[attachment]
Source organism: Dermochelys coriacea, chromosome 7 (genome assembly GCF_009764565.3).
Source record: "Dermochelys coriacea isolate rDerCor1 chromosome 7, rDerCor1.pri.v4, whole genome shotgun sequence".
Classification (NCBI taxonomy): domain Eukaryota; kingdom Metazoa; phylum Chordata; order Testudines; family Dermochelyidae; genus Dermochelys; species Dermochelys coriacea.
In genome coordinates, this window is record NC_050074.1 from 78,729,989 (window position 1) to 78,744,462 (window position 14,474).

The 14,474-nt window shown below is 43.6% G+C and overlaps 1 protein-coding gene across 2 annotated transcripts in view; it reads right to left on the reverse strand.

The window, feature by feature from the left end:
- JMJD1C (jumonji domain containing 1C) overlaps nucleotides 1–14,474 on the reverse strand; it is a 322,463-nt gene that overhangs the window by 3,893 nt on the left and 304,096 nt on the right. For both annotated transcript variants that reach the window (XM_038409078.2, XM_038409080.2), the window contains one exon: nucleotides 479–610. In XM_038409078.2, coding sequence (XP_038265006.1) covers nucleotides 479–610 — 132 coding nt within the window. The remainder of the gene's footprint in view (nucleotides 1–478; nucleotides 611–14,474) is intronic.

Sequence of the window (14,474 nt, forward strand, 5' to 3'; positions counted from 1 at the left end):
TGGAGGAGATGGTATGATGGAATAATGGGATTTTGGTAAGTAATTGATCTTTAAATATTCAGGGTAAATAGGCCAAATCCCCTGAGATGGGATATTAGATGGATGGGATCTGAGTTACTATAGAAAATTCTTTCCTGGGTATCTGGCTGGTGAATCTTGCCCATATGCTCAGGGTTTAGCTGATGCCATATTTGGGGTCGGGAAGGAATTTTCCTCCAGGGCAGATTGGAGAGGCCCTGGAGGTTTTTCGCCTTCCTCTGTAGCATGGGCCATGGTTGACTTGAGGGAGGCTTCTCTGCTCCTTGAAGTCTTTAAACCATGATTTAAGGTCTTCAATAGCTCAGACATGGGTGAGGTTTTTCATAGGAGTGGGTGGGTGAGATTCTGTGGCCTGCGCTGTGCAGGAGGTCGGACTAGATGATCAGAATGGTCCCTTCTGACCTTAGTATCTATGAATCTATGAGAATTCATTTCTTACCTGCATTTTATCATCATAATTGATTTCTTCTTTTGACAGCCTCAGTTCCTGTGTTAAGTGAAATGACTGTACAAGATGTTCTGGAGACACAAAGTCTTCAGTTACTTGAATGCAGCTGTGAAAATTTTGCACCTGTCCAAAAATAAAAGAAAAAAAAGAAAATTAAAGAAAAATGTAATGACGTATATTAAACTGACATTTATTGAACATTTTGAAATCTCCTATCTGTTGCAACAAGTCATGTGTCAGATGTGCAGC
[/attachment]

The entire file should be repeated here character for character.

Source organism: Dermochelys coriacea, chromosome 7 (genome assembly GCF_009764565.3).
Source record: "Dermochelys coriacea isolate rDerCor1 chromosome 7, rDerCor1.pri.v4, whole genome shotgun sequence".
Classification (NCBI taxonomy): domain Eukaryota; kingdom Metazoa; phylum Chordata; order Testudines; family Dermochelyidae; genus Dermochelys; species Dermochelys coriacea.
In genome coordinates, this window is record NC_050074.1 from 78,729,989 (window position 1) to 78,744,462 (window position 14,474).

The 14,474-nt window shown below is 43.6% G+C and overlaps 1 protein-coding gene across 2 annotated transcripts in view; it reads right to left on the reverse strand.

The window, feature by feature from the left end:
- JMJD1C (jumonji domain containing 1C) overlaps nucleotides 1–14,474 on the reverse strand; it is a 322,463-nt gene that overhangs the window by 3,893 nt on the left and 304,096 nt on the right. For both annotated transcript variants that reach the window (XM_038409078.2, XM_038409080.2), the window contains one exon: nucleotides 479–610. In XM_038409078.2, coding sequence (XP_038265006.1) covers nucleotides 479–610 — 132 coding nt within the window. The remainder of the gene's footprint in view (nucleotides 1–478; nucleotides 611–14,474) is intronic.

Sequence of the window (14,474 nt, forward strand, 5' to 3'; positions counted from 1 at the left end):
TGGAGGAGATGGTATGATGGAATAATGGGATTTTGGTAAGTAATTGATCTTTAAATATTCAGGGTAAATAGGCCAAATCCCCTGAGATGGGATATTAGATGGATGGGATCTGAGTTACTATAGAAAATTCTTTCCTGGGTATCTGGCTGGTGAATCTTGCCCATATGCTCAGGGTTTAGCTGATGCCATATTTGGGGTCGGGAAGGAATTTTCCTCCAGGGCAGATTGGAGAGGCCCTGGAGGTTTTTCGCCTTCCTCTGTAGCATGGGCCATGGTTGACTTGAGGGAGGCTTCTCTGCTCCTTGAAGTCTTTAAACCATGATTTAAGGTCTTCAATAGCTCAGACATGGGTGAGGTTTTTCATAGGAGTGGGTGGGTGAGATTCTGTGGCCTGCGCTGTGCAGGAGGTCGGACTAGATGATCAGAATGGTCCCTTCTGACCTTAGTATCTATGAATCTATGAGAATTCATTTCTTACCTGCATTTTATCATCATAATTGATTTCTTCTTTTGACAGCCTCAGTTCCTGTGTTAAGTGAAATGACTGTACAAGATGTTCTGGAGACACAAAGTCTTCAGTTACTTGAATGCAGCTGTGAAAATTTTGCACCTGTCCAAAAATAAAAGAAAAAAAAGAAAATTAAAGAAAAATGTAATGACGTATATTAAACTGACATTTATTGAACATTTTGAAATCTCCTATCTGTTGCAACAAGTCATGTGTCAGATGTGCAGC